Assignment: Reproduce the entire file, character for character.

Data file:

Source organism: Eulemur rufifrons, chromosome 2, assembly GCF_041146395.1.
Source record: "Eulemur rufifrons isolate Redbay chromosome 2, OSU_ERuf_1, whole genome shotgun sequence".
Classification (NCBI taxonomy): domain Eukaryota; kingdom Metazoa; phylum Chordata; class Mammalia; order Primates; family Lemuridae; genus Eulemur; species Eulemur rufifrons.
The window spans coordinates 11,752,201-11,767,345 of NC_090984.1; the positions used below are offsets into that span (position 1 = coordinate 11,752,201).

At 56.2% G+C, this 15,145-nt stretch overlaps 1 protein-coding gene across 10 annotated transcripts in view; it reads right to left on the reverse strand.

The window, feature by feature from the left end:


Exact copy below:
Source organism: Eulemur rufifrons, chromosome 2, assembly GCF_041146395.1.
Source record: "Eulemur rufifrons isolate Redbay chromosome 2, OSU_ERuf_1, whole genome shotgun sequence".
Classification (NCBI taxonomy): domain Eukaryota; kingdom Metazoa; phylum Chordata; class Mammalia; order Primates; family Lemuridae; genus Eulemur; species Eulemur rufifrons.
The window spans coordinates 11,752,201-11,767,345 of NC_090984.1; the positions used below are offsets into that span (position 1 = coordinate 11,752,201).

At 56.2% G+C, this 15,145-nt stretch overlaps 1 protein-coding gene across 10 annotated transcripts in view; it reads right to left on the reverse strand.

The window, feature by feature from the left end: